alexa Bowel Imaging in IBD Patients: Review of the Literature and Current Recommendations | OMICS International | Abstract
ISSN: 2161-069X

Journal of Gastrointestinal & Digestive System
Open Access

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Review Article

Bowel Imaging in IBD Patients: Review of the Literature and Current Recommendations

Lahat A1* and Fidder HH2

1Gastroenterology, Chaim Sheba Medical Center, Ramat Gan, Israel

2Department of Gastroenterology and Hepatology, University Medical Center Utrecht, P.O. Box 85500, 3508 GA Utrecht, The Netherlands

*Corresponding Author:
Adi Lahat
Department of Gastroenterology
Chaim Sheba Medical Center Tel Hashomer, Israel
Tel: +972-3-5302660
Fax: +972-3-5303160
E-mail: [email protected]

Received date: April 20, 2014; Accepted date: June 02, 2014; Published date: June 10, 2014

Citation: Lahat A, Fidder HH (2014) Bowel Imaging in IBD Patients: Review of the Literature and Current Recommendations. J Gastroint Dig Syst 4:189. doi:10.4172/2161-069X.1000189

Copyright: © 2014 Lahat A, et al. This is an open-access article distributed under the terms of the Creative Commons Attribution License, which permits unrestricted use, distribution, and reproduction in any medium, provided the original author and source are credited.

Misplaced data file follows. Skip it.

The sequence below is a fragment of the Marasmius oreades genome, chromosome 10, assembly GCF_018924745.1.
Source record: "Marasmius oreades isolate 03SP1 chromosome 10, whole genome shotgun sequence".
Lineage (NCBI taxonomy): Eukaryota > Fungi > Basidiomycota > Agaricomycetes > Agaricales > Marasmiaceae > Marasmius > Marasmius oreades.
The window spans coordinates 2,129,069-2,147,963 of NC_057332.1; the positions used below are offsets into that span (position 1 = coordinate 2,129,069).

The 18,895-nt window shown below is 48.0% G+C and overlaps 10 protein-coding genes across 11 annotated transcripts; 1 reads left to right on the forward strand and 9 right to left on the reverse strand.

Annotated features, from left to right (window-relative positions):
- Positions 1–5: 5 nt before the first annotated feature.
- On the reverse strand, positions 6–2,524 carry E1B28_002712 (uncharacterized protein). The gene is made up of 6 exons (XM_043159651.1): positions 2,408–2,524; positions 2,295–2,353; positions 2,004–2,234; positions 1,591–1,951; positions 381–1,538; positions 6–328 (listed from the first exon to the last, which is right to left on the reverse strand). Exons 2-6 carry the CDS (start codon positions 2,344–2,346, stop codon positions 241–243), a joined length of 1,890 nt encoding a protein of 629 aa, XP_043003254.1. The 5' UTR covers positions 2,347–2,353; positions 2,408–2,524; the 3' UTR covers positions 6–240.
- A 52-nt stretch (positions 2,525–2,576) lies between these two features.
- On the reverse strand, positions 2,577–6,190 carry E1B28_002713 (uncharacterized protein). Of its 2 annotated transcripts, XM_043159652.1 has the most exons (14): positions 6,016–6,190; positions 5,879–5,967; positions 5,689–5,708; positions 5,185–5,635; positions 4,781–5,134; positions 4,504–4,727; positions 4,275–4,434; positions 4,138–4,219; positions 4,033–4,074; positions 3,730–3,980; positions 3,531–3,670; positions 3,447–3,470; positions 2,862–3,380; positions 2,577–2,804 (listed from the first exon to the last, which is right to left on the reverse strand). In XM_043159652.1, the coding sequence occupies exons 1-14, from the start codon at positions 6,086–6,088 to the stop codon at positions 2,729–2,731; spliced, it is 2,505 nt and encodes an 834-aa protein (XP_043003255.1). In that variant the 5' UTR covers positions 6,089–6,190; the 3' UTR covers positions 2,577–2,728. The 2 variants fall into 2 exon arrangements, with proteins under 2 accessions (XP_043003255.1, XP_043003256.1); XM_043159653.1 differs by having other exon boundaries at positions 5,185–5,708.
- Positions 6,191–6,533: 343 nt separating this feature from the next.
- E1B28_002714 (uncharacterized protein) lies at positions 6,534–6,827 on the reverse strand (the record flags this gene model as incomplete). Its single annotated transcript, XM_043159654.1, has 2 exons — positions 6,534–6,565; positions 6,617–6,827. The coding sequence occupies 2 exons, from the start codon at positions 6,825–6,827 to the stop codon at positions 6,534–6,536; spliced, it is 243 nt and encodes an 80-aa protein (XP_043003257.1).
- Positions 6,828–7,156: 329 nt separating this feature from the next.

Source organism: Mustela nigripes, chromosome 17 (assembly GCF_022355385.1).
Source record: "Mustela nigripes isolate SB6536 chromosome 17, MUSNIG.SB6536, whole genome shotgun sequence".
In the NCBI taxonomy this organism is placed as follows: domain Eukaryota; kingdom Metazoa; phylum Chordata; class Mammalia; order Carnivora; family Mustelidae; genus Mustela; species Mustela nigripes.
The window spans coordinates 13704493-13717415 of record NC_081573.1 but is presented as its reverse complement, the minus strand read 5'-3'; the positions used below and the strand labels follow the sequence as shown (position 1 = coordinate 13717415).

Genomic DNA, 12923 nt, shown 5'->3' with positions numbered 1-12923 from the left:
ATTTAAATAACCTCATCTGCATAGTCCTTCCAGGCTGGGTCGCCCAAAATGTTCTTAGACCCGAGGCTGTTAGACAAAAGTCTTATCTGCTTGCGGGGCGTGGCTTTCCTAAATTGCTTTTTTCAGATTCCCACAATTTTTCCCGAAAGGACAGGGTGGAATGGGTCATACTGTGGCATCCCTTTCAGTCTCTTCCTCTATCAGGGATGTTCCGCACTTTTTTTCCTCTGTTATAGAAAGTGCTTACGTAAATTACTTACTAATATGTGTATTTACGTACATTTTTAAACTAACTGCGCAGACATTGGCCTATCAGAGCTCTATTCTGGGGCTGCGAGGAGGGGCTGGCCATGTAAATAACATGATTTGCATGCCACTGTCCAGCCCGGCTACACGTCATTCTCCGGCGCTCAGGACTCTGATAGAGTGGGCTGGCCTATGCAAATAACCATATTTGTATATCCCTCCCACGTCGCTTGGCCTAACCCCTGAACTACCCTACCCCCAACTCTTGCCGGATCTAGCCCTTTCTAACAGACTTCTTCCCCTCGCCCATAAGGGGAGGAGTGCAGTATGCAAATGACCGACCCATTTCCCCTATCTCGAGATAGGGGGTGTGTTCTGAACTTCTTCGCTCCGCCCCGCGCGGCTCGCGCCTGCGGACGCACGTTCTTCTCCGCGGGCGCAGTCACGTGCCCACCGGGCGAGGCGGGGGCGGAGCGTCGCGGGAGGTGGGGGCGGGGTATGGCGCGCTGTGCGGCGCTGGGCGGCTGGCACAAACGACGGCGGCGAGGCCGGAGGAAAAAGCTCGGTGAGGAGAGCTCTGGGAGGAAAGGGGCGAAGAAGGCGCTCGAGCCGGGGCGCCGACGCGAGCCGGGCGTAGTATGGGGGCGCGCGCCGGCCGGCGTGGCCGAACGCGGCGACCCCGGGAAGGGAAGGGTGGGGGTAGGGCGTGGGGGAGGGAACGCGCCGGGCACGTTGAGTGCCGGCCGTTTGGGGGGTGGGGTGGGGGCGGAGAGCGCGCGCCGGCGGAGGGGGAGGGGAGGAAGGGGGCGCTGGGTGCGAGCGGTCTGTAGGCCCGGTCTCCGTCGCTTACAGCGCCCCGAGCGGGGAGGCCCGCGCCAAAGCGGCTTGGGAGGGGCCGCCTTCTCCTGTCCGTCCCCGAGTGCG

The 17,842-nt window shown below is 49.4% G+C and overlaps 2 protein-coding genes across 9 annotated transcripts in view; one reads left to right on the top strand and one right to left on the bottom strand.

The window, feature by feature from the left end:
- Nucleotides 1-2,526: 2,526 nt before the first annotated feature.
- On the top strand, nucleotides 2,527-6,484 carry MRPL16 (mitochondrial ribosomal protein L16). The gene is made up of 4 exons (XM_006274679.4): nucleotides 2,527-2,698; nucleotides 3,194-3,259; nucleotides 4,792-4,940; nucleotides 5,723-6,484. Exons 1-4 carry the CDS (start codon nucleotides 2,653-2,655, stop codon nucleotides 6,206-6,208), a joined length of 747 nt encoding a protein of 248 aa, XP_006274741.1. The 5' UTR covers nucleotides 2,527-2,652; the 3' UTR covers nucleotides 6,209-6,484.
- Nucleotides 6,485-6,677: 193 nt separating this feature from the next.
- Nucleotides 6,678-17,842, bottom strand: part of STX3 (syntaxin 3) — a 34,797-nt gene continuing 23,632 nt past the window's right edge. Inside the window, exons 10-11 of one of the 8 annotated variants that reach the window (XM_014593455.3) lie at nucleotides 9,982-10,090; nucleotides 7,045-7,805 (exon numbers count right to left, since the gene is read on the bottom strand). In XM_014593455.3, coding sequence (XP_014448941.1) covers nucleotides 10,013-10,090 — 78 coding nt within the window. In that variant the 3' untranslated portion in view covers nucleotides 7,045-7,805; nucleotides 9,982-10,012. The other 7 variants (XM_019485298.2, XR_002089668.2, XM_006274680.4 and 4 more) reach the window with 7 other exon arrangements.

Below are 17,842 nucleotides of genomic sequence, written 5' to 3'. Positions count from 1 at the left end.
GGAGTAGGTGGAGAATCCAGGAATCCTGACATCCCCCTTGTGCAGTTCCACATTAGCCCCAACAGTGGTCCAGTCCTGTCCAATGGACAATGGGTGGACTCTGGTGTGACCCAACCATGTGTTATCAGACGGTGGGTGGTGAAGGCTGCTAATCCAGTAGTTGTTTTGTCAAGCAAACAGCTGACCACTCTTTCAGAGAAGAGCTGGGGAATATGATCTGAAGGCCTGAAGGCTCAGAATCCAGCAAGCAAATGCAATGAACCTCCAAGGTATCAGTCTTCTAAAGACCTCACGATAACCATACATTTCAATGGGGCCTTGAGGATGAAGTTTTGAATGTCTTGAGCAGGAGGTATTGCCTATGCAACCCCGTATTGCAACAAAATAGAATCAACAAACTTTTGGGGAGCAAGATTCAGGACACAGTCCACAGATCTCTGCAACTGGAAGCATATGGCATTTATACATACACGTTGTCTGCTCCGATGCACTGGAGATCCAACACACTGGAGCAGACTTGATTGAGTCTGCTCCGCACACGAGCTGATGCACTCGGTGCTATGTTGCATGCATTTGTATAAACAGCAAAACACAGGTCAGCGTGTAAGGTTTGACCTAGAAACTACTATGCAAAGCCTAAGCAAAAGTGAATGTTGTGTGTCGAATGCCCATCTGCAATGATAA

Abstract

Imaging studies are essential in the diagnosis, treatment and follow up of IBD patients. The use of bowel imaging serves to confirm the diagnosis, assess disease extent and characteristics (inflammatory versus fibrostenotic) and complications. Accepted methods for bowel imaging in IBD patients are: CT enterography (CTE), MR enteropgaraphy (MRE), Abdominal ultrasound and capsule endoscopy. Each technique has its advantages and disadvantages. IBD patients have relatively high risk for colorectal cancer, small bowel cancer lymphomas and other malignancies. This risk is related to the chronic inflammatory process as well as to immunosuppressive therapy. Accumulating data shows that exposure to ionizing radiation elevates the risk for malignancy. Even exposure to relatively low doses of radiation as 50 mSv was shown to cause an increase in the occurrence of solid tumors, mainly colorectal cancer and urogenital malignancies. Individualized approach considering patients' symptoms, age, medical history, previous radiation exposure and malignancy risk as well as the local facilities and experience should guide physicians' decision regarding the preferred imaging modality.

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